I enjoy watching birds. They are generally beautiful creatures, with habits and feeding methods that amuse me. The tiny little blue-grey gnatcatcher must have to eat thousands of gnats to make a meal. And sometimes herons and egrets and pelicans have a devil of a time getting the fish they catch down the hatch. And osprey–don’t get me started–their nesting and rearing of young is heroic.
Bird songs are beautiful too, but that brings up modern technology. It is now possible to carry a cell phone with an app that can play and broadcast just about any bird call. Real birds of that species respond by coming toward the sound. It’s not a new idea–ducks have been summoned by hunters for years, but in birding today it’s common for anyone to whip out a cell to playback a call. Neither humans nor birds can tell it’s a recording. I have mixed feelings about this, and its a hot topic among real birders.
It adds to the joy of birding if you can actually see birds, but honestly, “calling them in” feels like a guilty pleasure. Instead of spending hours waiting around where the bird was last seen, you can use playback and be on your way to the next spot. But it feels wrong. Imagine it was you–you could hear your phone ring somewhere, but had to run around madly trying to find it every time it rang. You could be eating, bathing or tending a baby, but you HAD to find it. And when you got there–nothing. It would be exhausting, and we’re not birds.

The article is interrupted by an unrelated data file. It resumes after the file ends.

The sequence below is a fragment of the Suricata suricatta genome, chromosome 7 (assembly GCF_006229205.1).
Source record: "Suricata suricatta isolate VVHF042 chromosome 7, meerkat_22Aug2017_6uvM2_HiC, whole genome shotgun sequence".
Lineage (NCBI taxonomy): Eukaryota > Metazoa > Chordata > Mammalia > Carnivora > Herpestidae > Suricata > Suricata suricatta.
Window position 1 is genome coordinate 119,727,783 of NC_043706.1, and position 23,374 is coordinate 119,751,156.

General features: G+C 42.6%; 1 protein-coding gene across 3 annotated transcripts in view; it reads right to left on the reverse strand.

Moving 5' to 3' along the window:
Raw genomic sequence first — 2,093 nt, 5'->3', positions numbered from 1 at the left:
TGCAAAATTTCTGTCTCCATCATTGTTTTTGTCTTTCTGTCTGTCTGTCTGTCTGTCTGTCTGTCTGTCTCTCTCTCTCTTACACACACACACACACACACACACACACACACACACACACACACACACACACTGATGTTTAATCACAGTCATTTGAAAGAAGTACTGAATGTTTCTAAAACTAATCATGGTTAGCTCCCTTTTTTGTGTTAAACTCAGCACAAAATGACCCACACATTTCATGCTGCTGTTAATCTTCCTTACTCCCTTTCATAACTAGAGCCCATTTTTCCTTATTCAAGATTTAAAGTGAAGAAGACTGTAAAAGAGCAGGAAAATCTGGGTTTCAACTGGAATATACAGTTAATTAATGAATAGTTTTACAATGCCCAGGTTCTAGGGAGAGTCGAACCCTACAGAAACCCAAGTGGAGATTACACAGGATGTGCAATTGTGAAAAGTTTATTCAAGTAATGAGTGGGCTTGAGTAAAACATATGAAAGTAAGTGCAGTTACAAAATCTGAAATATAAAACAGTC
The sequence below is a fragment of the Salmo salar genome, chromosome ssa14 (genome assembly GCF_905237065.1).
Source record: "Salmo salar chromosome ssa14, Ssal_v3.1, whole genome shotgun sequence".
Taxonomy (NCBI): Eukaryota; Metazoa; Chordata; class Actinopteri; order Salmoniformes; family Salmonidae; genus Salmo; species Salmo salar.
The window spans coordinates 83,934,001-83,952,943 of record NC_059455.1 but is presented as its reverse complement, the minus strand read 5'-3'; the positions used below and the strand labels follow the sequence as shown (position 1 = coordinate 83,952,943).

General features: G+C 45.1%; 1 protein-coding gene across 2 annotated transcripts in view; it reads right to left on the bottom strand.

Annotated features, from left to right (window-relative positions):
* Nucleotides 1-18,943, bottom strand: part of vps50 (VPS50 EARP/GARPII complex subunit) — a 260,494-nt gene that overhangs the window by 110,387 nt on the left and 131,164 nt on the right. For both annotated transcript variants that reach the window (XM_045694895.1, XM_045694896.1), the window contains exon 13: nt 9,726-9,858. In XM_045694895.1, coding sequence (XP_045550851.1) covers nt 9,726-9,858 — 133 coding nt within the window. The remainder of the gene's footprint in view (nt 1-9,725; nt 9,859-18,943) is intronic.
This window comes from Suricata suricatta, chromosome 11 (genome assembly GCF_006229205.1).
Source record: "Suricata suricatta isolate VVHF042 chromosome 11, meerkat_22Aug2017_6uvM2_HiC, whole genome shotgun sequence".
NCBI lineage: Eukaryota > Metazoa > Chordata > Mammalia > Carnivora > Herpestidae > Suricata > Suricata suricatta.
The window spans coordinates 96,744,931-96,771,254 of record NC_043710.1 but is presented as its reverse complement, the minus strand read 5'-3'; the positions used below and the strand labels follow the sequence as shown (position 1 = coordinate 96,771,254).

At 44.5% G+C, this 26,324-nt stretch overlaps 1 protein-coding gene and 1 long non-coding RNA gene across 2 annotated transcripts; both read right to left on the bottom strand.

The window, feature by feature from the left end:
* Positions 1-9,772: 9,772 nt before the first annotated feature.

And then there’s pishing. That’s just making a noise with your own mouth that sounds like “pish pish,”and sometimes birds fly in to investigate. I swear one spring in Maryland, I had a prothonotary warbler look at me after pishing, as if to say:“Was that you, fool ?” The best, the very best bird behavior I have heard was in a parking lot at Yellowstone. A crow, sitting on a lamp post, had learned to imitate the sound of car unlocking devices. Humans came out of the hotel, headed to their cars, and shook their heads, wondering what was happening when they heard the telltale “clunk clunk” before they even pushed a button. The crow, high above, was very pleased with himself. Payback is sweet.
Crows probably don’t make lists, butI know full well the human need to name and list everything. But I resist making a life list of birds I’ve seen. (guess that makes it official–I am not a real birder.) I note sightings in my beat-up field guide–what year and where. That is, if I remember to do it, and I’m not distracted by watching birds in my own backyard.